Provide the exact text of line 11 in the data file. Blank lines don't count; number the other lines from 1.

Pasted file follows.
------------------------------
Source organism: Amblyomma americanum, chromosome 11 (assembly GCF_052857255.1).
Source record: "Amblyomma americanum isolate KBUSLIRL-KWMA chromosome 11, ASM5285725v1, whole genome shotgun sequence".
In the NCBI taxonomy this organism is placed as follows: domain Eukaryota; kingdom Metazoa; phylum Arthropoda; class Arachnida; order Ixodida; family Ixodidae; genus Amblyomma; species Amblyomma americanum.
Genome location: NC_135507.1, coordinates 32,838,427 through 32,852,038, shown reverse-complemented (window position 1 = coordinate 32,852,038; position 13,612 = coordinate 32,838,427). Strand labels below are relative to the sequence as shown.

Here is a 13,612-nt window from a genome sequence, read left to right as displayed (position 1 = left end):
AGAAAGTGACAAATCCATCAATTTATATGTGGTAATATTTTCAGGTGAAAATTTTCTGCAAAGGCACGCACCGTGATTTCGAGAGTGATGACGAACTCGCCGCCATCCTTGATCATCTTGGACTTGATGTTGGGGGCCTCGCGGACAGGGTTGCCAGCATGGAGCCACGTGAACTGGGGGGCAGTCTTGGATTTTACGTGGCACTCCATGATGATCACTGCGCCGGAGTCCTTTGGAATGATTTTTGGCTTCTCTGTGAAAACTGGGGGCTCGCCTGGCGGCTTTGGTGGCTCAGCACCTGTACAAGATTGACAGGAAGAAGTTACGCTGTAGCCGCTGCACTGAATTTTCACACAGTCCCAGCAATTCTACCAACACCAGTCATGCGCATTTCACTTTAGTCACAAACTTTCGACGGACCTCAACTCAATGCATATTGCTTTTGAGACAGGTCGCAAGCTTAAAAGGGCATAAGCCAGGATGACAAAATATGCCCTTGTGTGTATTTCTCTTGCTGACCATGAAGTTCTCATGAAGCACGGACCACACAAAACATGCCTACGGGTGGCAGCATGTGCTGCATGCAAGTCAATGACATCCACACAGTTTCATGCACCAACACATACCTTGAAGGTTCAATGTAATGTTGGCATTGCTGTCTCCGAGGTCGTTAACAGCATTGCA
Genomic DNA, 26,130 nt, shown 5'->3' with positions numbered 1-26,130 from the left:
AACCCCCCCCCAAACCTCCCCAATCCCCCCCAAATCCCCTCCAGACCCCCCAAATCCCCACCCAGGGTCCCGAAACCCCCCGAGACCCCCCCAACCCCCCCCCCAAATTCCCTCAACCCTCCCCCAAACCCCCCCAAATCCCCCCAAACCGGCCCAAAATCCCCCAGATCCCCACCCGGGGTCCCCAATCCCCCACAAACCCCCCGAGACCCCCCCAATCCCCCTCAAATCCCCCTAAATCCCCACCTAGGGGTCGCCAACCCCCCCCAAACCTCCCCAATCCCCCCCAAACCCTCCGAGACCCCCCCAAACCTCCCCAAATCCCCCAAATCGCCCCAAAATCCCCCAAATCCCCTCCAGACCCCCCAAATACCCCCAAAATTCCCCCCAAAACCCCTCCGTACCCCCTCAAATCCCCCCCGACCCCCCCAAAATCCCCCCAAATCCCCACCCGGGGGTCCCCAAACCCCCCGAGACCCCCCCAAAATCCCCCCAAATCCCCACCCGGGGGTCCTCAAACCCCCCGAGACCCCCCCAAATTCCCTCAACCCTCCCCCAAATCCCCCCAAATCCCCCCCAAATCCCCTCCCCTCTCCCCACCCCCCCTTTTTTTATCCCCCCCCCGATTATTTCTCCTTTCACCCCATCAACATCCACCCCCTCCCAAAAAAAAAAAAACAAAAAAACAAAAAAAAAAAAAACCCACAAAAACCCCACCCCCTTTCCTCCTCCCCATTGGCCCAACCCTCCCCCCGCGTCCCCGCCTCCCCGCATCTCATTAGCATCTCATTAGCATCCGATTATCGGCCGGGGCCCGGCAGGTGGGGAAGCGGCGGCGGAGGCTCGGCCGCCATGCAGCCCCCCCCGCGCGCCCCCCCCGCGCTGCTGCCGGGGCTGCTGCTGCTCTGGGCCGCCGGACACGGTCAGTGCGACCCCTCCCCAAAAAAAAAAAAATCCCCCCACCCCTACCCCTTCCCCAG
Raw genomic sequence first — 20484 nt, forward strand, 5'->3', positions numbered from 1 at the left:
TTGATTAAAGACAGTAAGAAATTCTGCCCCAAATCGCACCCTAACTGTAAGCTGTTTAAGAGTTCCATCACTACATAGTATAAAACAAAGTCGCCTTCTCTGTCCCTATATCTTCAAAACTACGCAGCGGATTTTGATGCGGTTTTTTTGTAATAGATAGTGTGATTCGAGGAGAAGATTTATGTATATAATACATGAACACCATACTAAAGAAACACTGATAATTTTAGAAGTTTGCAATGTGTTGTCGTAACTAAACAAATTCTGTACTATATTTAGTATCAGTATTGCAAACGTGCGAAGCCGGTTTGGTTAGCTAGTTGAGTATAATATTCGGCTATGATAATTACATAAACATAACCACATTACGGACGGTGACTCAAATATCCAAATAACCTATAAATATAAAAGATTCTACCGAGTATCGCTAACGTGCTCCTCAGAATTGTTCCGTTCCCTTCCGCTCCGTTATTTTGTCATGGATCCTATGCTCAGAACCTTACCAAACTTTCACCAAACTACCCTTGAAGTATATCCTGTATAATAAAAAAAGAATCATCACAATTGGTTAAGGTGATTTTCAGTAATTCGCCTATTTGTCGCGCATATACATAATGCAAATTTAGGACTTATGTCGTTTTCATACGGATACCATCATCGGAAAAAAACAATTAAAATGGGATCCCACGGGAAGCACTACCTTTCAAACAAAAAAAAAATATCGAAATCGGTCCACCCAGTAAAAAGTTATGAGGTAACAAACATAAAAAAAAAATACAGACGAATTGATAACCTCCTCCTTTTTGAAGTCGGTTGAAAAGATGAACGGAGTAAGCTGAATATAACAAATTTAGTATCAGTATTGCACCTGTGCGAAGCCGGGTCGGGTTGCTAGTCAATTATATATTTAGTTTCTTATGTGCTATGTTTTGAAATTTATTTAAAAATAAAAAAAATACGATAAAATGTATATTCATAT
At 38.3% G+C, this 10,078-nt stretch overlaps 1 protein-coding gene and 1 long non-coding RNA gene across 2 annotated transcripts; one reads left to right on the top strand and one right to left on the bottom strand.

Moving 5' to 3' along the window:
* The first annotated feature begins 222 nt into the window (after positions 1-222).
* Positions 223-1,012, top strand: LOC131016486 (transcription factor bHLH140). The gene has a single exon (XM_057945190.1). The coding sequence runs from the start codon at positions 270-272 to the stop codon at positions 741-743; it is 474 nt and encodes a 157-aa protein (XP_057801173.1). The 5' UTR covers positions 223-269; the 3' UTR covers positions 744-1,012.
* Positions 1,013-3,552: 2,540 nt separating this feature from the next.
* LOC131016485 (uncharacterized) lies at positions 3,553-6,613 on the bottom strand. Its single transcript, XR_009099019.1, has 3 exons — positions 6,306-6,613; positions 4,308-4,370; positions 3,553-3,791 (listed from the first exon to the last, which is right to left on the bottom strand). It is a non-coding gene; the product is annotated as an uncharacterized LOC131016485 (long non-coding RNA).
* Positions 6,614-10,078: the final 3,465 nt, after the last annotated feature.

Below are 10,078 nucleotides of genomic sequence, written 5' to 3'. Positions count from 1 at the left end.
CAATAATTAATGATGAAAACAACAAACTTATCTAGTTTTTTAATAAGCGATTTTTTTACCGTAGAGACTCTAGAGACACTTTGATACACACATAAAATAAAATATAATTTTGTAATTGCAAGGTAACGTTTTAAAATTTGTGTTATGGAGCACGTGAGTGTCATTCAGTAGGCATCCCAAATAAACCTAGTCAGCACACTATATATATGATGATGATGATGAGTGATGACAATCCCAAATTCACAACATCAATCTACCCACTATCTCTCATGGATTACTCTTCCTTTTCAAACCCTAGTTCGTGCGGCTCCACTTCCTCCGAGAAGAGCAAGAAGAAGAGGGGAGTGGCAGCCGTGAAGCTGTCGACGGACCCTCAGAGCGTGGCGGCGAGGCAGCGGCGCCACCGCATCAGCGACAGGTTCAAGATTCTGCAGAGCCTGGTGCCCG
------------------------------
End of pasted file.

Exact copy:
At 38.3% G+C, this 10,078-nt stretch overlaps 1 protein-coding gene and 1 long non-coding RNA gene across 2 annotated transcripts; one reads left to right on the top strand and one right to left on the bottom strand.